In less than a month, on April 12, the U.S. Department of Commerce (“Commerce”) will begin accepting applications for the Swiss-U.S. Privacy Shield Framework (“Swiss-U.S. Privacy Shield”). As we have written, the Swiss-U.S. Privacy Shield replaced the U.S.-Swiss Safe Harbor Framework (“U.S.-Swiss Safe Harbor”) for the transfer of data from Switzerland to the United States.

What Companies Need to Do Now. Recently released FAQs from Commerce provide guidance to companies on how to certify.

  • Five Steps to Add Swiss Self-Certification to Existing EU-U.S. Privacy Shield Certification. If your company has already self-certified to the EU-U.S. Privacy Shield Framework (“EU-U.S. Privacy Shield”), beginning on April 12, you can update your certification application to include the Swiss-U.S. Privacy Shield through five (5) simple steps:
    • Step One Update Privacy Policy. Companies must update their privacy policies (i) to certify compliance to the Swiss-U.S. Privacy Shield; (ii) to indicate their willingness to cooperate and comply with the advice of the Swiss Federal Data Protection and Information Commissioner (“FDPIC”) for disputes relating to HR data, in addition to the European data protection authorities (“DPAs”); and (iii) to include within the definition of sensitive personal data, ideological views or activities, information on social security measures, or administrative or criminal proceedings and sanctions, which are treated outside pending proceedings.
    • Step Two Update Registration with Private Dispute Resolution Provider. Companies working with a private dispute resolution provider (e.g., JAMS, TRUSTe) for disputes related to non-HR data will need to update their registration to reflect that they are doing so in connection with the Swiss framework as well.
    • Step Three Pay Annual Fee. Participants must pay a separate fee to the U.S. International Trade Administration (“ITA”) in order to participate. The Swiss-U.S. Privacy Shield fee “will be tiered based on the organization’s annual revenue.” Commerce has promised that more information on the fee structure will be provided “soon.”
    • Step Four Update Online Account. Log on to your Privacy Shield account, click on “self-certify” and add the Swiss-U.S. Privacy Shield to your self-certification.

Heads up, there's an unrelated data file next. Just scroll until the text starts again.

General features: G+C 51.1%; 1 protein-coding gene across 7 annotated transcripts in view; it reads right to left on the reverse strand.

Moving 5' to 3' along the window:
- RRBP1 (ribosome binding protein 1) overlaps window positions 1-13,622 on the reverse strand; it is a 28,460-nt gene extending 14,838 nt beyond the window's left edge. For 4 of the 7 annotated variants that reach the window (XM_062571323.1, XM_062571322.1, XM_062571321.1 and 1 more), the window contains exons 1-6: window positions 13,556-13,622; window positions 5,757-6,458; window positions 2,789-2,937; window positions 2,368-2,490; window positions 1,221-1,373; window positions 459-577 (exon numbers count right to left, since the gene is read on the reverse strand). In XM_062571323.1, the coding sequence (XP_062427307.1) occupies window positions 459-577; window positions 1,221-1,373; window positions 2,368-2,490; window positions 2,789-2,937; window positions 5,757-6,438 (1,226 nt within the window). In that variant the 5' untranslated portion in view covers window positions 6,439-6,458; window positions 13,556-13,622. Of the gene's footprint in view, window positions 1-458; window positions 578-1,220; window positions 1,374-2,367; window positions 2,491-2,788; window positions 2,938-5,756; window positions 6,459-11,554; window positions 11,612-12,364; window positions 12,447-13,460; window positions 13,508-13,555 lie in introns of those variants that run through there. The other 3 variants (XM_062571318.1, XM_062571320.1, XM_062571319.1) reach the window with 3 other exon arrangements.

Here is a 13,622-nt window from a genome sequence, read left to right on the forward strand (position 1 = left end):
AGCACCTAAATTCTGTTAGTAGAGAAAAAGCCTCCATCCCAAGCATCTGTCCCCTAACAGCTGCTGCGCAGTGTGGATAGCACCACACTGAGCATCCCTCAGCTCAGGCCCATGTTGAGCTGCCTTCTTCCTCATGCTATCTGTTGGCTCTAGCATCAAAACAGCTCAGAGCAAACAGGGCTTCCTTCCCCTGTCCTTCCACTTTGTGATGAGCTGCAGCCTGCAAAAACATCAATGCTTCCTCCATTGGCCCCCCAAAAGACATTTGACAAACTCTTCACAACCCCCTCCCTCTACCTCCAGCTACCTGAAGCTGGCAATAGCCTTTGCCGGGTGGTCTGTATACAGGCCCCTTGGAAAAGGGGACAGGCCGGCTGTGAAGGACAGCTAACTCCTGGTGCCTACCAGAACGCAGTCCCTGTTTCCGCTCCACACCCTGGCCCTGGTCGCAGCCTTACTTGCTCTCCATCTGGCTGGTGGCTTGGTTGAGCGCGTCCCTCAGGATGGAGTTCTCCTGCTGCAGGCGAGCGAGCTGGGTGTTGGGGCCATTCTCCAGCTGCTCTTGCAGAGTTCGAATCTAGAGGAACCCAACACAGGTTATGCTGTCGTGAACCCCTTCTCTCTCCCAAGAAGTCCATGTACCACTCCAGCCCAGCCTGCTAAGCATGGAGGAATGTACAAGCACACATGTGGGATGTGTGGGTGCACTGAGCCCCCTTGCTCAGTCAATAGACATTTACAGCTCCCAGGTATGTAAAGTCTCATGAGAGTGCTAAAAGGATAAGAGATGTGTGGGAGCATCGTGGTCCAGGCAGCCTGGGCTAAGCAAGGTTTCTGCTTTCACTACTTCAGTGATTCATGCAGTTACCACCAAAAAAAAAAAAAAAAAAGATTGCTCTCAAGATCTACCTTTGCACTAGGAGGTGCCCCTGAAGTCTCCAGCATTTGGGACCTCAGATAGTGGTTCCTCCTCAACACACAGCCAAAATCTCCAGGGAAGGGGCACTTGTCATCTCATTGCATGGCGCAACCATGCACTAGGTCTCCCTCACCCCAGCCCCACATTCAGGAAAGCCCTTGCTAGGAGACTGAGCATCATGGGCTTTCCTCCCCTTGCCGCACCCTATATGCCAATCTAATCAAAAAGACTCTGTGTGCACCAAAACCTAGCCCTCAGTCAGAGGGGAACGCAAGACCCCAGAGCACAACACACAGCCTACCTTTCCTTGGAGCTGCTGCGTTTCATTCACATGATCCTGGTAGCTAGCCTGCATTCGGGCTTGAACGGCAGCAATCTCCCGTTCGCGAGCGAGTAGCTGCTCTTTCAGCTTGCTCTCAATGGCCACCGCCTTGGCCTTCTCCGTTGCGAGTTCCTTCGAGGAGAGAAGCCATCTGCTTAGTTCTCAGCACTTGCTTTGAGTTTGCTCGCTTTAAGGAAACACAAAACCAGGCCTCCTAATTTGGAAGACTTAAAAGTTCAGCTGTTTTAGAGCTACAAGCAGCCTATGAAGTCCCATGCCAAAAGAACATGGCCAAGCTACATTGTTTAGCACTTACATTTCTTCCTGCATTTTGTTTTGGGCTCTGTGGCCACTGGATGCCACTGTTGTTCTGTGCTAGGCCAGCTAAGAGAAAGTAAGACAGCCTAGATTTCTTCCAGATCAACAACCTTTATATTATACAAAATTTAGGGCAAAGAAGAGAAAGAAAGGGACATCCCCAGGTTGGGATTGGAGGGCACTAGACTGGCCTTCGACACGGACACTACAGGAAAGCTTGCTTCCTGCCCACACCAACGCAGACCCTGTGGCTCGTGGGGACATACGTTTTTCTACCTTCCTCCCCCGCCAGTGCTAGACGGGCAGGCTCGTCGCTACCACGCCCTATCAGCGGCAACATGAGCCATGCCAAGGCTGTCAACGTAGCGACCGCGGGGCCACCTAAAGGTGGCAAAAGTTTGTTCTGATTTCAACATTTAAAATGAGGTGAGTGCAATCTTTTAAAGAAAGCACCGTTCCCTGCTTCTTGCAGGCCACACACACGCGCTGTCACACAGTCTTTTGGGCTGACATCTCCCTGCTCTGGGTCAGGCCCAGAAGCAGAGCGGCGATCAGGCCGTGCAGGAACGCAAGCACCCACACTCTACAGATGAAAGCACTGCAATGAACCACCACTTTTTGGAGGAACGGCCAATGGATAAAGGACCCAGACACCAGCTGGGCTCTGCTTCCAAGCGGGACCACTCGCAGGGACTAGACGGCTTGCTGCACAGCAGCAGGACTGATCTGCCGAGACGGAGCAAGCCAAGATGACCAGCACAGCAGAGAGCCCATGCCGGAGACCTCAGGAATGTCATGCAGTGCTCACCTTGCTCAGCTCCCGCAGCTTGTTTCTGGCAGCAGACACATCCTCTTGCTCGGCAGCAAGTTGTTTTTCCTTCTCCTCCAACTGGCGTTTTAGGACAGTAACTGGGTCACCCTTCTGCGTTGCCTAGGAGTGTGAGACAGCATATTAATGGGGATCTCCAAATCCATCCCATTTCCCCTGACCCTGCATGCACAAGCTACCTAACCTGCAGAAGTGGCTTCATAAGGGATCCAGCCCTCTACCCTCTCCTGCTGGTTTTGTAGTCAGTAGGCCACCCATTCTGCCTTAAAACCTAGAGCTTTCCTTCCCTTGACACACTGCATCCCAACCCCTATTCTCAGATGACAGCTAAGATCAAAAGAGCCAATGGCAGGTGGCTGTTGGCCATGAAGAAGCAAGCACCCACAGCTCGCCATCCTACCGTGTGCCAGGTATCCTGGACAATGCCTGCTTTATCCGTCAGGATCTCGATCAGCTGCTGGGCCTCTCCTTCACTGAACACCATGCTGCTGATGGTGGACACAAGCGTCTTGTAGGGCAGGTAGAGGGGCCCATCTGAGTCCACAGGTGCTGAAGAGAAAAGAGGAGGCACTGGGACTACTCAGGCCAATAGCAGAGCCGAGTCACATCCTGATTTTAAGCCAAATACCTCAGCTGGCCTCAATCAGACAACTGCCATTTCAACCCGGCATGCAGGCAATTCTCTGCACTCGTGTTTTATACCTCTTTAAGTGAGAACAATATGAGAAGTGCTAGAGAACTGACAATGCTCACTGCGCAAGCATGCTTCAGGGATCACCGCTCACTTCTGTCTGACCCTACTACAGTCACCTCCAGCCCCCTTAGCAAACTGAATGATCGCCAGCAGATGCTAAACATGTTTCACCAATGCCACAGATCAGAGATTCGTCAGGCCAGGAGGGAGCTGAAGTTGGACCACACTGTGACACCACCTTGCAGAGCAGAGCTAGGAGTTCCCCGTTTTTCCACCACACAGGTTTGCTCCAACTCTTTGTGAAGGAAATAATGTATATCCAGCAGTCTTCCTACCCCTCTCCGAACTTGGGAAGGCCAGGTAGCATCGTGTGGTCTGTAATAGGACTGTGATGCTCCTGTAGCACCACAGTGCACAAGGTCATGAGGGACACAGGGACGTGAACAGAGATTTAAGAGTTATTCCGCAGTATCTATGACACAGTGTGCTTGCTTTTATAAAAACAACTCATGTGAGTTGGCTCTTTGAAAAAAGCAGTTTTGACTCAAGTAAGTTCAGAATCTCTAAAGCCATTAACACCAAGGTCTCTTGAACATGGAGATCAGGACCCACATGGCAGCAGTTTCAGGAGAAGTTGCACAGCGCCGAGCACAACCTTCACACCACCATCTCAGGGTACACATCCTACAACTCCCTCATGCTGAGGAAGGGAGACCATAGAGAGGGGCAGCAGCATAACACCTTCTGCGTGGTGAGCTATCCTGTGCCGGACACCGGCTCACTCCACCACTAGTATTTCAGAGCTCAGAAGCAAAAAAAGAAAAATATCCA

• Step Five Address HR Data Disputes. Consistent with your updated privacy policy (see Step One), commit in your certification to cooperate and comply with the advice of the Swiss FDPIC for HR data-related issues.
  • What Other Companies Have to Do. If you are not certified to the EU-U.S. Privacy Shield, you will need to submit a full application. You can do so by clicking on the “Self-Certify” link on Commerce’s Privacy Shield website, creating a profile and choosing whether to certify to one or both frameworks. See our prior post for more on how you can achieve compliance with the Privacy Shield Principles – required before certification to either framework.
  • What Companies with an Active Swiss Safe Harbor Certification Have to Do. If your company was previously certified to the U.S.-Swiss Safe Harbor, you’ll still need to submit an application to the Swiss-U.S. Privacy Shield. In doing so, be sure to remove any references to the Swiss Safe Harbor in your privacy policy (in addition to updating it to comply with Privacy Shield requirements). Once a company’s certification to the Swiss-U.S. Privacy Shield has been approved, the Commerce team will withdraw it from Safe Harbor – adjusting U.S.-Swiss Safe Harbor records so that the “certified through” date displayed in the record reflects the date of certification to the Privacy Shield.

Parting Thoughts . . .

  • Consistent Recertification Date. Good news for those trying to manage global programs and requirements simultaneously – Commerce has prescribed that the recertification date for companies with both Swiss-U.S. and EU-U.S. Privacy Shield certification will be one year from the date the first of the two certifications was finalized, enhancing efficiency.
  • Global Approach and Integrated Frameworks. There is a trend among leading companies to build integrated frameworks and tools to coordinate their Privacy Shield re-certification efforts with their GDPR and other global compliance assessments and ongoing audits.

PH Privacy is Paul Hastings’ Privacy, Cybersecurity and Data Governance blog.